The 1988 version provides assistance in maintaining a separation in the celebration of rites for catechumens and for those already baptized.  It provides “The Calling of the Baptized to Continuing Conversion” (i.e. those to be confirmed or received) on Ash Wednesday (pp. 133 & 137-139).  The 2018 BOS includes a Rite of Enrollment on the First Sunday of Lent for those being confirmed, received or who are reaffirming their baptismal vows.  The baptized are to enroll their names after the catechumens.   I suspect this change recognizes what is taking place in many congregations.  In general, there is less of an emphasis on ritual separation of the catechumens and the candidates for Confirmation, Reception and Reaffirmation. The consistent instruction is to celebrate Welcoming and Enrollment after welcoming and enrolling catechumens.

The 2018 Additional Directions (p. 136) provides prayers of dismissal if the parish dismisses the catechumens following sermon.  It also provides rubrics and prayers if the parish custom is to have catechumens remain in the Assembly for the Holy Communion.  These rubrics and prayers are very helpful, as most parishes do not practice dismissal of catechumens.  

As noted at the beginning of this article, the rites for catechumens remain substantially the same in the two editions. The 2018 edition includes a rite of “Recognition of Ministries in the Church and the World.” (pp. 154-155). This replaces the 1988 “Commissioning for Lay Ministries in the Church.” (pp. 175-191) There are three significant differences.  First, the new rite is a recognition, not a commissioning.  Second, the new rite is more inclusive; it recognizes ministries in the church and the world.  Third, the new rite is placed immediately after the “Rite of Enrollment for Confirmation,….”  This suggests that this rite might be used in similar fashion to the Lutheran rite “Affirmation of the Vocation of the Baptized in the World.”  Both are appropriate celebrations on Pentecost Sunday.

Jared Cramer, an Episcopal priest and blogger (“Care with the Cure of Souls”), notes that the 2018 version of the catechumenate materials has an “extremely helpful and entirely re-written introduction.”  There are no significant changes to the process, but the introductory explanation “is now much easier to understand and the language and ideas surrounding each stage are helpfully simplified.” (Blog entry of June 6, 2018).  Hopefully this simplification will make the catechumenate more attractive for an increasing number of our congregational leaders.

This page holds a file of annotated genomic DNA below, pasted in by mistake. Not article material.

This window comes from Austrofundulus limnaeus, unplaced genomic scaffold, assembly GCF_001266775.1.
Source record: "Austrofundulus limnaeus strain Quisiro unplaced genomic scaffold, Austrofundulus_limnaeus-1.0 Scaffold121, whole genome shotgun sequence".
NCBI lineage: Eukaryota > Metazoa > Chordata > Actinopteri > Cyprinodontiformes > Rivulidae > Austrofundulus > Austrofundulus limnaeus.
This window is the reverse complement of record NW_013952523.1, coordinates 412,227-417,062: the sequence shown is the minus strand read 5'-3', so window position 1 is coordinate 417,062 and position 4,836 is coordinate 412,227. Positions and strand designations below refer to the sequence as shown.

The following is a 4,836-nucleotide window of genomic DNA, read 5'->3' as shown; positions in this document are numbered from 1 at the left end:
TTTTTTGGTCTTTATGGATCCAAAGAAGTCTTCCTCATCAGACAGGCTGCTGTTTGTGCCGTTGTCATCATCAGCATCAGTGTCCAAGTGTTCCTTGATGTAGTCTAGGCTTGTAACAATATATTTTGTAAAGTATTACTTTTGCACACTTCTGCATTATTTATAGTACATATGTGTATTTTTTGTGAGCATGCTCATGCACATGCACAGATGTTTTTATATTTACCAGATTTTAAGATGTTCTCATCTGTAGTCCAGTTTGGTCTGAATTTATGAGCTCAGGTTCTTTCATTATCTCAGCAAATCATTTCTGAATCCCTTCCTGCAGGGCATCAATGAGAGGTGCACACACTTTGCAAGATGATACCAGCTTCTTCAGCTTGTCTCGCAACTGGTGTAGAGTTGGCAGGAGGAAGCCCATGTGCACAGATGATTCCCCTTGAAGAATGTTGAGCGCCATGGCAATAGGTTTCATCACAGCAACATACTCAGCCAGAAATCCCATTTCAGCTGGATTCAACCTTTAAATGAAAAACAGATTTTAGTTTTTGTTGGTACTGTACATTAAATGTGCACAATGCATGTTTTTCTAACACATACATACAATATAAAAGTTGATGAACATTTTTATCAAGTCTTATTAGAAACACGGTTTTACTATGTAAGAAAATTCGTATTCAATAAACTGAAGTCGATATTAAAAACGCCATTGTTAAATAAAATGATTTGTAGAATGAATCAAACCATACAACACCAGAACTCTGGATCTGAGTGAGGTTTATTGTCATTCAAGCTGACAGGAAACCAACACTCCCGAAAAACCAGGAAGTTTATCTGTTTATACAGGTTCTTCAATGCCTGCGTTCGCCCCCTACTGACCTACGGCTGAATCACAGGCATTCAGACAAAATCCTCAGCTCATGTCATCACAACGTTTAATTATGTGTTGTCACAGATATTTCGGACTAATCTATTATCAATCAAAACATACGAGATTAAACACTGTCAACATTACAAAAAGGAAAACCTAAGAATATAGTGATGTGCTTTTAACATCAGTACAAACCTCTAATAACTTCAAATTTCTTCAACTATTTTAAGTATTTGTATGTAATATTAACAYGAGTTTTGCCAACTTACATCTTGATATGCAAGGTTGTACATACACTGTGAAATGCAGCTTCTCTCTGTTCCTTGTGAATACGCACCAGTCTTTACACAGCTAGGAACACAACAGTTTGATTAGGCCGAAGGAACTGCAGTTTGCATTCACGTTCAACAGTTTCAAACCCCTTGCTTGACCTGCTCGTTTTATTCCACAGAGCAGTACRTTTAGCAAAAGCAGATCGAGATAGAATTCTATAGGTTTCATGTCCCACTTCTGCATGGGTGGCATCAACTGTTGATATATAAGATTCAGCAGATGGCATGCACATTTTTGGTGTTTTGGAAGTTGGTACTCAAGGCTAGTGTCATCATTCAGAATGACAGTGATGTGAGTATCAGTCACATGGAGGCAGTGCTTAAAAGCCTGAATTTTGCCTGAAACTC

References to the 1988 BOS are to the Second Edition, published by The Church Hymnal Corporation.

References to the 2018 BOS are to the edition found at episcopalchurch.org/what we do/liturgy and music.

About Jerry

Catechumenate ministry is my passion. I have been involved in the catechumenate since 1980 in both the Roman Catholic and Episcopal branches of the Church. I am a "progressive," ecumenical Christian who is realistic enough to know that the Church has never been "One"; is often not "Holy"; strives to be "Catholic" and is "Apostolic" only when members respect the Tradition rather than the latest customs. I have been fortunate to be able to focus on various elements of philosophy, theology and Christian history during my studies. I am able to bring them all to bear in catechumenate ministry.
This entry was posted in Catechumenate, Liturgy, Theology. Bookmark the permalink.

Leave a Reply

Your email address will not be published. Required fields are marked *

This site uses Akismet to reduce spam. Learn how your comment data is processed.